Vietnam - AC-130 Mission, QuickTime movie, 1.1Mb, 320x240.

Lockheed Model 82 (C-130 Hercules)
C-130A Hercules: The Hercules is a classic airlifter, and as such is the mainstay of many Western air arms' tactical transport capabilities. The type is still in full production and development into more advanced forms, yet has its origins in the early 1950s. From the time it became embroiled in the Korean War (1950-1953) the US Air Force found that its Fairchild C-119 Flying Boxcar tactical transport, which had only just entered service, lacked adequate performance and payload. In February 1951, therefore, the USAF issued a requirement for an advanced tactical airlifter to Boeing, Douglas, Fairchild and Lockheed. The requirement called for the ability to carry 92 infantrymen or 64 paratroops over a radius of 1,100 nm (1,267 miles; 2038 km) or a freight payload of 30,000 lb (13608 kg) over radius of 950 nm (1,093 miles; 1760 km), and other features required of the new type were two side doors for minimum-dispersal paratroop drops as well as an integral rear ramp/door arrangement that could be opened in flight, the capability to operate from short and indeed unprepared airstrips, and the ability to fly at speeds down to 125 kt (144 mph; 232 km/h) in paradropping operations or even lower for assault landings. In July 1951 the Lockheed Model 82 was declared winner of the design competition, securing an order for two YC-130 prototypes. The company's object had been to exceed the USAF's requirement wherever possible, and the core of its design was a hold of nearly square section with the length to accommodate a sizeable payload comprising a whole range of tactical equipment in a volume of 4,500 cu ft (127.43 m3).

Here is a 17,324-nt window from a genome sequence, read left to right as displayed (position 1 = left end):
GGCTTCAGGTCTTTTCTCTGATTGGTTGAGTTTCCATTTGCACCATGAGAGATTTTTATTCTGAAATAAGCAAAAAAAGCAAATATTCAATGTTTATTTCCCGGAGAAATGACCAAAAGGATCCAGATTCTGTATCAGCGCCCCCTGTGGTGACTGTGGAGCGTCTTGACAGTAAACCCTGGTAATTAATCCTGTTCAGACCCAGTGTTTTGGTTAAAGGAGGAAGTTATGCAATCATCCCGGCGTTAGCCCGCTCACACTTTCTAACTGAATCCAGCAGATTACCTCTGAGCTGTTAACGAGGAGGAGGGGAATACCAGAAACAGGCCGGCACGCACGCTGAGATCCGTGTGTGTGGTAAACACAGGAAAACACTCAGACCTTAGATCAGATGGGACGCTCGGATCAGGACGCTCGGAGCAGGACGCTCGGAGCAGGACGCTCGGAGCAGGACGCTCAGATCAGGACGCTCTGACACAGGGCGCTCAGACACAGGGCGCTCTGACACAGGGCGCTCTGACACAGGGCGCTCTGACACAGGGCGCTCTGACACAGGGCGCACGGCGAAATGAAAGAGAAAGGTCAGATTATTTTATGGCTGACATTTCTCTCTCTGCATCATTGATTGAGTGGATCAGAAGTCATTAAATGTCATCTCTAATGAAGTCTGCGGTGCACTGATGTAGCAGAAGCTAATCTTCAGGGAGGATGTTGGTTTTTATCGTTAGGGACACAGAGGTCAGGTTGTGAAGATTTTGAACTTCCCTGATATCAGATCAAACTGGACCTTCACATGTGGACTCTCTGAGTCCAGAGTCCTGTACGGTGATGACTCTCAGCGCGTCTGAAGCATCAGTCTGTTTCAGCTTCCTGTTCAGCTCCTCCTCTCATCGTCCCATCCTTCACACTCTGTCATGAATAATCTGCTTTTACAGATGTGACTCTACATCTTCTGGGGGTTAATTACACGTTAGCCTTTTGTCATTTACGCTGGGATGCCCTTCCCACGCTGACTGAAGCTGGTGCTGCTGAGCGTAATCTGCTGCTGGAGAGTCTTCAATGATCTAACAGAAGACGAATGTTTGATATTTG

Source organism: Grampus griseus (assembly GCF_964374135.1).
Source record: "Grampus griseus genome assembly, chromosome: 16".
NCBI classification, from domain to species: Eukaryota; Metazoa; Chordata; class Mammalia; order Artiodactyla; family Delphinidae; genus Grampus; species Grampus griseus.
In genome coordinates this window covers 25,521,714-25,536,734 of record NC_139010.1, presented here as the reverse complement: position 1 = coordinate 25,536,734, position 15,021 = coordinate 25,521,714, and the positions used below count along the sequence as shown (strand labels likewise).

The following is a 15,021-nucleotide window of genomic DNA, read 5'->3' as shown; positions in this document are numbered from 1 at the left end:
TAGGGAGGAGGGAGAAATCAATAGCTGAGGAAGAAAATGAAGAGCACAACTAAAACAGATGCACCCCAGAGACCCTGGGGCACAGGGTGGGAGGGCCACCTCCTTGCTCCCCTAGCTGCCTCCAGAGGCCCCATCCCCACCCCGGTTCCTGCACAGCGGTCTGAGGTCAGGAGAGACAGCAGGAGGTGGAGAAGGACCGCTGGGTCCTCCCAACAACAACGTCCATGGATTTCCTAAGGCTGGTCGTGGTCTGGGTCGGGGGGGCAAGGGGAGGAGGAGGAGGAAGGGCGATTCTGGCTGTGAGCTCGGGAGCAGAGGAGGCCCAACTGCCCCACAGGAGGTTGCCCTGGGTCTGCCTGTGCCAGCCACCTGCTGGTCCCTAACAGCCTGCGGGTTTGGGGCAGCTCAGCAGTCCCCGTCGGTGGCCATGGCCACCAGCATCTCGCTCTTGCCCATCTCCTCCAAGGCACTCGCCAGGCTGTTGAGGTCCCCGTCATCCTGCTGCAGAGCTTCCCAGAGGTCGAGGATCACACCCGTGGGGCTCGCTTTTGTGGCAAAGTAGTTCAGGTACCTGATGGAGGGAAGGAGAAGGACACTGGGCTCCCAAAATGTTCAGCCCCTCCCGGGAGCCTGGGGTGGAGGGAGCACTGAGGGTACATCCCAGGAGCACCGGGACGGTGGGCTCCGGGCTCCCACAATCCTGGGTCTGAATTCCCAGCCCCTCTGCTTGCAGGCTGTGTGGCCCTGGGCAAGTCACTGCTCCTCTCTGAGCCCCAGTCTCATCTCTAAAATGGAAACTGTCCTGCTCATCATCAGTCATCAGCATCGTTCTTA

Publishing / Aviation / Korea to Vietnam / Demo
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